Area Farmers Receive Grant to Study Maximizing Profit by Planting Cover Crops into Corn

By Alan Kraus, CRWP Conservation Program Manager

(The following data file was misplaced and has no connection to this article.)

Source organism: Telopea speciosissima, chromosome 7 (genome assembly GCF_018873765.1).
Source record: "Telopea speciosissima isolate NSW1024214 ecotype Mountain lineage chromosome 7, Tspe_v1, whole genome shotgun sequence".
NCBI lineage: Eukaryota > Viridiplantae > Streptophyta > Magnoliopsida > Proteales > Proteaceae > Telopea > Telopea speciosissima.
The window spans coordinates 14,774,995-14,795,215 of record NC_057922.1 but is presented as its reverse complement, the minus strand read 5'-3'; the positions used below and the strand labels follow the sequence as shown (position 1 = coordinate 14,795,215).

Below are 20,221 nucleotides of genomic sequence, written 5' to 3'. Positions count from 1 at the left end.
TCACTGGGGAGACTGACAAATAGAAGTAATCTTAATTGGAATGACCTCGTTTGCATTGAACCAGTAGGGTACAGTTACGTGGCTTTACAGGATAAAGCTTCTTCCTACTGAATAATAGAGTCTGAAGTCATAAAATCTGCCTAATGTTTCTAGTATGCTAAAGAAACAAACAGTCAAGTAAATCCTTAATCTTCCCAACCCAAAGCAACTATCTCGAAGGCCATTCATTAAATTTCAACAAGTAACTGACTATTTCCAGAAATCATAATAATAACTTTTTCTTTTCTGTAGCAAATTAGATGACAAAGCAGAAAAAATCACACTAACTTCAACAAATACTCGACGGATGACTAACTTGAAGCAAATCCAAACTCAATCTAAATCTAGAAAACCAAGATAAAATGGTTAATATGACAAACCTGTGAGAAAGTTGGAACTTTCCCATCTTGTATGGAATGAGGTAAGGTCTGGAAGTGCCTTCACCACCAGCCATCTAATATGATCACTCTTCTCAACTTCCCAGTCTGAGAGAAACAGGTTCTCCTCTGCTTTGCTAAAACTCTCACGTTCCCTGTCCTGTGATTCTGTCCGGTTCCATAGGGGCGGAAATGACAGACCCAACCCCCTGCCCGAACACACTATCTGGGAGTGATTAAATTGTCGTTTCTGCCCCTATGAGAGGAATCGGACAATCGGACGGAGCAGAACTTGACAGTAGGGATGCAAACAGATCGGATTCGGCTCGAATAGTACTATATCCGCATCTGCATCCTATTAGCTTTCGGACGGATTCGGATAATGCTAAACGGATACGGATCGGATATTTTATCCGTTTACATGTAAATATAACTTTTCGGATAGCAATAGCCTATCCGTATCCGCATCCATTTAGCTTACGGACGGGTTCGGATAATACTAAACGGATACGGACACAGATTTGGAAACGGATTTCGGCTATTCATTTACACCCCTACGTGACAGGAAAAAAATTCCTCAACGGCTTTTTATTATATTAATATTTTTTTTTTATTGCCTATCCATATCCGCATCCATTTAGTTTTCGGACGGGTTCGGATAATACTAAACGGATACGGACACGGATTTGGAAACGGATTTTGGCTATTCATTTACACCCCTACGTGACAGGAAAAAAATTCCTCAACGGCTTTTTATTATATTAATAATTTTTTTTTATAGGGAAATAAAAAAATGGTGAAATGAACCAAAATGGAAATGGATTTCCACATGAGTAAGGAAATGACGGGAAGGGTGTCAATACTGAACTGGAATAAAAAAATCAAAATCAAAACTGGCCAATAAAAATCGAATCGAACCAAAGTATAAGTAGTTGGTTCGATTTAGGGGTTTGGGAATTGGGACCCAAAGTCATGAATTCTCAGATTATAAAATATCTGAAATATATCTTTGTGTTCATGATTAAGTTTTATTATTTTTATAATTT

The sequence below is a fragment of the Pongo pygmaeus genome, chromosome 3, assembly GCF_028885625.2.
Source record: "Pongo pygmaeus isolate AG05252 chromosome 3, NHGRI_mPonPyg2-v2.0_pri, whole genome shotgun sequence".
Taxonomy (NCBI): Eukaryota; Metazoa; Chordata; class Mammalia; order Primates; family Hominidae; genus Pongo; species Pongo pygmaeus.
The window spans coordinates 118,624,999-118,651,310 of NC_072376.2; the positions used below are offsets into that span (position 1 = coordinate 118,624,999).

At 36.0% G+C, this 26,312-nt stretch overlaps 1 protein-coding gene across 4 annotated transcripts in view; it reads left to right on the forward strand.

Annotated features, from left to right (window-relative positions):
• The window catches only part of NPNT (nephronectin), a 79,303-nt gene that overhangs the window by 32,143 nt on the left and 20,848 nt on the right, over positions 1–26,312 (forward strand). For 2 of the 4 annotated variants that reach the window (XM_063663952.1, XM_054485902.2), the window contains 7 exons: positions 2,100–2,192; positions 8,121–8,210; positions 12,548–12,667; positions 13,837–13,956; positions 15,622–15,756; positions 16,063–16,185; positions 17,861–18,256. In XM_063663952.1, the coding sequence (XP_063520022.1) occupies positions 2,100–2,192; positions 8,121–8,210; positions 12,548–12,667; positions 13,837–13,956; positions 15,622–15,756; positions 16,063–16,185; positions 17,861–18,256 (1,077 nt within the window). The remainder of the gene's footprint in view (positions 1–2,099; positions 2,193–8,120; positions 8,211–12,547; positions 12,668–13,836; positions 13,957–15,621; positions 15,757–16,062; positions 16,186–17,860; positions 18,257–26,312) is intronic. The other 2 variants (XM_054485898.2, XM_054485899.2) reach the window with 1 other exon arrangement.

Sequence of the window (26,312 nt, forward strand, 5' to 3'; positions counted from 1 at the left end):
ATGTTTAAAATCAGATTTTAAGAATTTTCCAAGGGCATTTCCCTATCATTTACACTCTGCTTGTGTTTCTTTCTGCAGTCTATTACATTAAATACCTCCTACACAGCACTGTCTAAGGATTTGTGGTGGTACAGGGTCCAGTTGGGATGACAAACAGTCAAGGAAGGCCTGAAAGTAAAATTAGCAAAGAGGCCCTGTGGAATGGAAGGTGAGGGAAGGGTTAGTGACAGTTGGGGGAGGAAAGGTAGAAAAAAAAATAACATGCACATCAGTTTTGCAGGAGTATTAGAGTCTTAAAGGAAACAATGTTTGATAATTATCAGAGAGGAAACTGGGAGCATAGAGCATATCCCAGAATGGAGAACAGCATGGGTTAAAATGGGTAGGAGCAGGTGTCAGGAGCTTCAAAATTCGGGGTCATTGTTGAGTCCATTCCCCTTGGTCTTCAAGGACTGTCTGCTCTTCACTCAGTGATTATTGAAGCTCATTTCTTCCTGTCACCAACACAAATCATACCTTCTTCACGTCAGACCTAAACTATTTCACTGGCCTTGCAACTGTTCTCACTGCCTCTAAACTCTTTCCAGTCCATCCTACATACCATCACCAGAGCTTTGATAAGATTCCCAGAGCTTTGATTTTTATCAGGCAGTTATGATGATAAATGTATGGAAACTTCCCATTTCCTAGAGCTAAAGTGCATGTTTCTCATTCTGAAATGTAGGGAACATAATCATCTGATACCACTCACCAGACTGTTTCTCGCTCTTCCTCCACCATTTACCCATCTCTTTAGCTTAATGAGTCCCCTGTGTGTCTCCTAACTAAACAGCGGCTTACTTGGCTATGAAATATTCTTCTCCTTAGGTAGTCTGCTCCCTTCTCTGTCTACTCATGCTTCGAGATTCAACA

Key to growing cover crops profitably is to use the vegetative growth of the cover crop (the biomass) as forage for livestock. Cover crops interseeded into corn provides a source of forage that is immediately available for livestock after the corn is harvested. This project will test the effect of corn row width on cover crop biomass and corn grain yields. Planting corn in wider rows may produce more cover crop growth, but it may reduce corn yield drastically and reduce total profit. To learn about this question, the Minnesota Department of Agriculture awarded CRWP and the University of Minnesota a Sustainable Ag Demonstration Grant to work with three Goodhue County farmers and one Rice County farmer. Each farmer will plant 20 acres of corn in 5 replicated plots using 3 different row widths and then interseed a cover crop mix into the corn in late June for the 2019, 2020 and 2021 planting seasons. Cover crop biomass quantity and quality along with corn grain yields compared between treatments will determine the corn row width that optimizes cover crop biomass production and corn grain yield and ultimately, profit. Cover crops improve water quality by keeping nutrients in the soil and by keeping the soil in the field. Cover crops are plants such as annual rye grass, winter rye, oats, and clovers that are planted either early in the growth stage of corn or after corn harvest.